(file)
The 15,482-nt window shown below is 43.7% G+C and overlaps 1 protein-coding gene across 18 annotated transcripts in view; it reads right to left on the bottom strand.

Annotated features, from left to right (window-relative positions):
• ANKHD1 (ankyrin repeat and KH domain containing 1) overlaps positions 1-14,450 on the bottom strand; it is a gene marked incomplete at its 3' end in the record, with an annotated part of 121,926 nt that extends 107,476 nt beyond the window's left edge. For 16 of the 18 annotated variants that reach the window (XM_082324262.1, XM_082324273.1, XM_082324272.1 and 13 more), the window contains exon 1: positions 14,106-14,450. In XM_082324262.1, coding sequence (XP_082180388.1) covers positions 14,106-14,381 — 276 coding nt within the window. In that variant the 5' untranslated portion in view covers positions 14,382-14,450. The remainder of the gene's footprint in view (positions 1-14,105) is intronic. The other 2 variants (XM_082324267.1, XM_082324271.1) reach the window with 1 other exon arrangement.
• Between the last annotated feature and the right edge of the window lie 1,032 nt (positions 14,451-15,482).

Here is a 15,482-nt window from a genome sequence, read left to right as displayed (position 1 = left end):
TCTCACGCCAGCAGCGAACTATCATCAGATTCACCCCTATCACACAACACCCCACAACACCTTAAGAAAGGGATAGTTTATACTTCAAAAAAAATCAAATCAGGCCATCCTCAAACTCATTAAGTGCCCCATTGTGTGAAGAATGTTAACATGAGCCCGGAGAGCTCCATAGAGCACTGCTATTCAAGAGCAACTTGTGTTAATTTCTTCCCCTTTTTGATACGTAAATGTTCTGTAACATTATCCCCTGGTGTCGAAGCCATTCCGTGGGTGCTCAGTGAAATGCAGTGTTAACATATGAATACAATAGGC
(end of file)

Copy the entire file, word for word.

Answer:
The 15,482-nt window shown below is 43.7% G+C and overlaps 1 protein-coding gene across 18 annotated transcripts in view; it reads right to left on the bottom strand.

Annotated features, from left to right (window-relative positions):
• ANKHD1 (ankyrin repeat and KH domain containing 1) overlaps positions 1-14,450 on the bottom strand; it is a gene marked incomplete at its 3' end in the record, with an annotated part of 121,926 nt that extends 107,476 nt beyond the window's left edge. For 16 of the 18 annotated variants that reach the window (XM_082324262.1, XM_082324273.1, XM_082324272.1 and 13 more), the window contains exon 1: positions 14,106-14,450. In XM_082324262.1, coding sequence (XP_082180388.1) covers positions 14,106-14,381 — 276 coding nt within the window. In that variant the 5' untranslated portion in view covers positions 14,382-14,450. The remainder of the gene's footprint in view (positions 1-14,105) is intronic. The other 2 variants (XM_082324267.1, XM_082324271.1) reach the window with 1 other exon arrangement.
• Between the last annotated feature and the right edge of the window lie 1,032 nt (positions 14,451-15,482).

Here is a 15,482-nt window from a genome sequence, read left to right as displayed (position 1 = left end):
TCTCACGCCAGCAGCGAACTATCATCAGATTCACCCCTATCACACAACACCCCACAACACCTTAAGAAAGGGATAGTTTATACTTCAAAAAAAATCAAATCAGGCCATCCTCAAACTCATTAAGTGCCCCATTGTGTGAAGAATGTTAACATGAGCCCGGAGAGCTCCATAGAGCACTGCTATTCAAGAGCAACTTGTGTTAATTTCTTCCCCTTTTTGATACGTAAATGTTCTGTAACATTATCCCCTGGTGTCGAAGCCATTCCGTGGGTGCTCAGTGAAATGCAGTGTTAACATATGAATACAATAGGC